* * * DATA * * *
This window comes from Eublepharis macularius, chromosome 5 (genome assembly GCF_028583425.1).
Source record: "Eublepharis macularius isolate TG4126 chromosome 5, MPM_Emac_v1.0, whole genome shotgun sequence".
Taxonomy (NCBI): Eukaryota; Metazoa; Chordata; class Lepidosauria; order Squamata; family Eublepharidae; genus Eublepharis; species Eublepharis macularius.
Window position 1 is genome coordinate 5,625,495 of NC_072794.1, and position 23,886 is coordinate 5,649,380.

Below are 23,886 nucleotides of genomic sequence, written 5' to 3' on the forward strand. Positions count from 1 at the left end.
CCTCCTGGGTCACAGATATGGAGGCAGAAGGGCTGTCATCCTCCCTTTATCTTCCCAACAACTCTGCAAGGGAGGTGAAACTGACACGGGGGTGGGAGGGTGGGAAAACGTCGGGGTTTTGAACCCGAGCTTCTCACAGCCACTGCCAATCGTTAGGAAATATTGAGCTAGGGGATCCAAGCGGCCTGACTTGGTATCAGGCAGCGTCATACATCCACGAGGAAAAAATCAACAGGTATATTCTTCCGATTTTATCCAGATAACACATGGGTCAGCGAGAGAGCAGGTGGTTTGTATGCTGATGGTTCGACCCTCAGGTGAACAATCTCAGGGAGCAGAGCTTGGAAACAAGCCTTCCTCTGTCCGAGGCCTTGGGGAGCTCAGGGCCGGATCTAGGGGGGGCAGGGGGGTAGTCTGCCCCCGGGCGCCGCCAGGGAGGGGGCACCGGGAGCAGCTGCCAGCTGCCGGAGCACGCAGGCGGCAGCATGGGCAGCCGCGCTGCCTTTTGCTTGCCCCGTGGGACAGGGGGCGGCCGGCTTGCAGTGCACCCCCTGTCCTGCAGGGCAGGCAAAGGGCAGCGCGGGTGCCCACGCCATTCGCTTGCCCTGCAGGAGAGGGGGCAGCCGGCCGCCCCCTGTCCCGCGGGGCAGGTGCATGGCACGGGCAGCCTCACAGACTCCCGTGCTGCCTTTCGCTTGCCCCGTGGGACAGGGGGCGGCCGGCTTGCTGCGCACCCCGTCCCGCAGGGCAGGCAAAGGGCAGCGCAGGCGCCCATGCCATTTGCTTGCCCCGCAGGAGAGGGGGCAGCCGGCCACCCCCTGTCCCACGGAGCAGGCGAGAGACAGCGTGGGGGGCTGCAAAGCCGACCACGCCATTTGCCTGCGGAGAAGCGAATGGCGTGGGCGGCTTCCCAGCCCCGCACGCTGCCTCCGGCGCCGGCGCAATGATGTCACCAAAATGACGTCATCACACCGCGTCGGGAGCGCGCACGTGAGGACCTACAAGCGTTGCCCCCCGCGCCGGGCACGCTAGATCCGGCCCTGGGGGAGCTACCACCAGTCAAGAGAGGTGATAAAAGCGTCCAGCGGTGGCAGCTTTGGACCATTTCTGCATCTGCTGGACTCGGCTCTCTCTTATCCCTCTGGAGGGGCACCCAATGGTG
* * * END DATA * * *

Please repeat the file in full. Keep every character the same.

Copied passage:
This window comes from Eublepharis macularius, chromosome 5 (genome assembly GCF_028583425.1).
Source record: "Eublepharis macularius isolate TG4126 chromosome 5, MPM_Emac_v1.0, whole genome shotgun sequence".
Taxonomy (NCBI): Eukaryota; Metazoa; Chordata; class Lepidosauria; order Squamata; family Eublepharidae; genus Eublepharis; species Eublepharis macularius.
Window position 1 is genome coordinate 5,625,495 of NC_072794.1, and position 23,886 is coordinate 5,649,380.

Below are 23,886 nucleotides of genomic sequence, written 5' to 3' on the forward strand. Positions count from 1 at the left end.
CCTCCTGGGTCACAGATATGGAGGCAGAAGGGCTGTCATCCTCCCTTTATCTTCCCAACAACTCTGCAAGGGAGGTGAAACTGACACGGGGGTGGGAGGGTGGGAAAACGTCGGGGTTTTGAACCCGAGCTTCTCACAGCCACTGCCAATCGTTAGGAAATATTGAGCTAGGGGATCCAAGCGGCCTGACTTGGTATCAGGCAGCGTCATACATCCACGAGGAAAAAATCAACAGGTATATTCTTCCGATTTTATCCAGATAACACATGGGTCAGCGAGAGAGCAGGTGGTTTGTATGCTGATGGTTCGACCCTCAGGTGAACAATCTCAGGGAGCAGAGCTTGGAAACAAGCCTTCCTCTGTCCGAGGCCTTGGGGAGCTCAGGGCCGGATCTAGGGGGGGCAGGGGGGTAGTCTGCCCCCGGGCGCCGCCAGGGAGGGGGCACCGGGAGCAGCTGCCAGCTGCCGGAGCACGCAGGCGGCAGCATGGGCAGCCGCGCTGCCTTTTGCTTGCCCCGTGGGACAGGGGGCGGCCGGCTTGCAGTGCACCCCCTGTCCTGCAGGGCAGGCAAAGGGCAGCGCGGGTGCCCACGCCATTCGCTTGCCCTGCAGGAGAGGGGGCAGCCGGCCGCCCCCTGTCCCGCGGGGCAGGTGCATGGCACGGGCAGCCTCACAGACTCCCGTGCTGCCTTTCGCTTGCCCCGTGGGACAGGGGGCGGCCGGCTTGCTGCGCACCCCGTCCCGCAGGGCAGGCAAAGGGCAGCGCAGGCGCCCATGCCATTTGCTTGCCCCGCAGGAGAGGGGGCAGCCGGCCACCCCCTGTCCCACGGAGCAGGCGAGAGACAGCGTGGGGGGCTGCAAAGCCGACCACGCCATTTGCCTGCGGAGAAGCGAATGGCGTGGGCGGCTTCCCAGCCCCGCACGCTGCCTCCGGCGCCGGCGCAATGATGTCACCAAAATGACGTCATCACACCGCGTCGGGAGCGCGCACGTGAGGACCTACAAGCGTTGCCCCCCGCGCCGGGCACGCTAGATCCGGCCCTGGGGGAGCTACCACCAGTCAAGAGAGGTGATAAAAGCGTCCAGCGGTGGCAGCTTTGGACCATTTCTGCATCTGCTGGACTCGGCTCTCTCTTATCCCTCTGGAGGGGCACCCAATGGTG